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    16 Indoor Learning Activities for 1 Year Olds for Endless Fun at Home

    Whether it’s a rainy day out or you just feel like staying home, going outdoors may not always be an option. Finding age-appropriate activities for 1 year olds that you can try with your toddler can be tricky sometimes, especially when you’re stuck (or choose to be) indoors. 

    16 Terrific Indoor Activities for 1-Year-Olds

    Young girl threading different color rigatoni pastas


    We’ve curated the best indoor activities for 1-year-olds that can help them learn and have fun simultaneously. And the best part is that you can try these out with your child from the comfort of your home. 

    1. Threading Pasta

    What you will need:

    Hollow dry pasta such as rigatoni and some dough (or playdough )

    What to do:

    Threading pasta can be a great way to develop a child’s fine motor skills. All you have to do is stick some straws into some dough or playdough and make sure the straws stay upright. Rigatoni pasta works great for this, but any pasta with a donut-like hole should do. When it comes to creative indoor activities for one year olds, threading pasta is unlike any other.

    What your child will learn:

    Your child will develop their fine motor skills and develop their hand–eye coordination with this activity. 

    2. Putting Toys Away After Playtime

    What you will need:

    Just your toddler and the toys they have finished playing with

    What to do:

    As fun as it is for a child to play with toys, it can be just as fun to put them away if you know how to make a game out of it! You can take turns with your toddler tossing their toys back to their box or the space where they belong.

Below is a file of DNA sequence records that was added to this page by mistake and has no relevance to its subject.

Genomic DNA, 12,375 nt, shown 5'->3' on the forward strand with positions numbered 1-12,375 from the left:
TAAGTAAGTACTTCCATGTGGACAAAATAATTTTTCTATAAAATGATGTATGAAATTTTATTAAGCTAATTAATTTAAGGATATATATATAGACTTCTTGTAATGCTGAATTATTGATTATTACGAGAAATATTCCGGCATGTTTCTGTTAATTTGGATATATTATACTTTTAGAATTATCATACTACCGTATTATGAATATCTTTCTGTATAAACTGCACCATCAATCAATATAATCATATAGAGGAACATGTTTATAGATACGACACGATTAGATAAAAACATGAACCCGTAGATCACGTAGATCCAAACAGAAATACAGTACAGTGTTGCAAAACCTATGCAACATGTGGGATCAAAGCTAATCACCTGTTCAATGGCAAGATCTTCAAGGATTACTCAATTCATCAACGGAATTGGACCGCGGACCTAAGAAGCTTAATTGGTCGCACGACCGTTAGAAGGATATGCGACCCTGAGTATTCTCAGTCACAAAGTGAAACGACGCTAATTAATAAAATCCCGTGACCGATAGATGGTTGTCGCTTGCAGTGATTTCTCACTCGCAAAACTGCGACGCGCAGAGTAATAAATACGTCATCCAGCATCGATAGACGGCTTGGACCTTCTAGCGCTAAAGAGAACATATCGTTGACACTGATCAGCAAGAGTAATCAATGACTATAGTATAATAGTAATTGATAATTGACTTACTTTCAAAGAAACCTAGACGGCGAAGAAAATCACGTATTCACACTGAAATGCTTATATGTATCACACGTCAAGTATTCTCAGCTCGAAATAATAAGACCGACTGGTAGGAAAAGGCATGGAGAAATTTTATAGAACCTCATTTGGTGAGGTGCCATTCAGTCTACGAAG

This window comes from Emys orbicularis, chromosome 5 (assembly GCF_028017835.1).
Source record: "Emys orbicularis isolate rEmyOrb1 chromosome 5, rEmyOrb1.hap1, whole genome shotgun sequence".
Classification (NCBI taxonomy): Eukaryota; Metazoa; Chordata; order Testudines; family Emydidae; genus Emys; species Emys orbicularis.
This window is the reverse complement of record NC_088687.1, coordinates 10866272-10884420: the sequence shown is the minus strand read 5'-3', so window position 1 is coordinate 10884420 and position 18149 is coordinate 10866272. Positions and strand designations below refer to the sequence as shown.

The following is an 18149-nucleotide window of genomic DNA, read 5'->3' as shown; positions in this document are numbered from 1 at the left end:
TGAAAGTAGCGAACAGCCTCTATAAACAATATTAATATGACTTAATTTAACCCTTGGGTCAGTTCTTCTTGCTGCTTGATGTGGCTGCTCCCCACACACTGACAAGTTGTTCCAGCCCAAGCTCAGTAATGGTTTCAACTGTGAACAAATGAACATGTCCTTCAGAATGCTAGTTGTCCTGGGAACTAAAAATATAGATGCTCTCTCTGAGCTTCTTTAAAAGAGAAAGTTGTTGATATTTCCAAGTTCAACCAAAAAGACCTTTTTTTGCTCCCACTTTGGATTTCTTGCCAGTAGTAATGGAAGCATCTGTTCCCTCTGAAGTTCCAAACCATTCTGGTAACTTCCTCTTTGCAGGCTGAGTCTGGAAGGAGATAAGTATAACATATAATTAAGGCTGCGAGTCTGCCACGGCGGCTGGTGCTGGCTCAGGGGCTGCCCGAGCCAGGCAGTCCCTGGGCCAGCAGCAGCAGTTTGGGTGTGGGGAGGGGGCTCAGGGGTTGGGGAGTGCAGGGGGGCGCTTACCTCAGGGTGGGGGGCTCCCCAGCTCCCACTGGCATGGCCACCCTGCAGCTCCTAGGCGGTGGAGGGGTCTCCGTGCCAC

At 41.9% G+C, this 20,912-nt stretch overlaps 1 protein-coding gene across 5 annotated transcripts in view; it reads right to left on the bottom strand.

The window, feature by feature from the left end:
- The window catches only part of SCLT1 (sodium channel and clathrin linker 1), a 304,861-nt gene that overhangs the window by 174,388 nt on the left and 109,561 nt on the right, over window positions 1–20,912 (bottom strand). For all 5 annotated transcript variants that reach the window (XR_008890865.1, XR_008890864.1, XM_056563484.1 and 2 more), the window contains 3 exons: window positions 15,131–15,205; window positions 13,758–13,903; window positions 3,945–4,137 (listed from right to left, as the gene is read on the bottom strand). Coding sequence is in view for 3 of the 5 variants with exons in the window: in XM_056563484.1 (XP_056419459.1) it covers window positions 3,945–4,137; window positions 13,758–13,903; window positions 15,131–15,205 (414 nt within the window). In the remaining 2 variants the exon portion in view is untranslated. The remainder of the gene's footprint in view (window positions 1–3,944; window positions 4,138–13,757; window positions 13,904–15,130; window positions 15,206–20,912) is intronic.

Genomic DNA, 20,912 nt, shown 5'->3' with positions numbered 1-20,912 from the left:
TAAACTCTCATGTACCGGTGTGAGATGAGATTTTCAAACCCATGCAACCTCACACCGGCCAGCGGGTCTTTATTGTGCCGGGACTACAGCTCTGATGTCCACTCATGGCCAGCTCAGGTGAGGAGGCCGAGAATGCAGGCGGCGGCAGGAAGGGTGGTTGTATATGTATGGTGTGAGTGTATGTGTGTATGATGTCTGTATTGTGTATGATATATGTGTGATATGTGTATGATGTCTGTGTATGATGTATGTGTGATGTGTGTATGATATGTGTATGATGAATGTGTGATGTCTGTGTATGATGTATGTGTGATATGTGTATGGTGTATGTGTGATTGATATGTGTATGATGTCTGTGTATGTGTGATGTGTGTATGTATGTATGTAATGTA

You can take this a step further by trying to encourage your child to color coordinate their toys as they’re being put away. Educational activities for 1 year olds don’t always have to involve books. Sometimes, helping toddlers put away their toys can be quite educational indeed.

    What your child will learn:

    Color coordinating toys as they’re put away after playtime is a great way to develop your child’s coordination skills.

    Related Reading: Best Fun Games for Toddlers that Effortlessly Boost their Growth & Development

    3. Poking Shoeboxes

    What you will need:

    An empty shoebox (or any similar kind of cardboard box) and some golf tees

    What to do:

    If you’re looking for a quick and easy way to entertain infants, all you need to get started is an empty shoebox and some golf tees. Children love poking golf tees into the shoebox. Demonstrate how golf tees can be poked into cardboard and watch your child follow along.

    What your child will learn: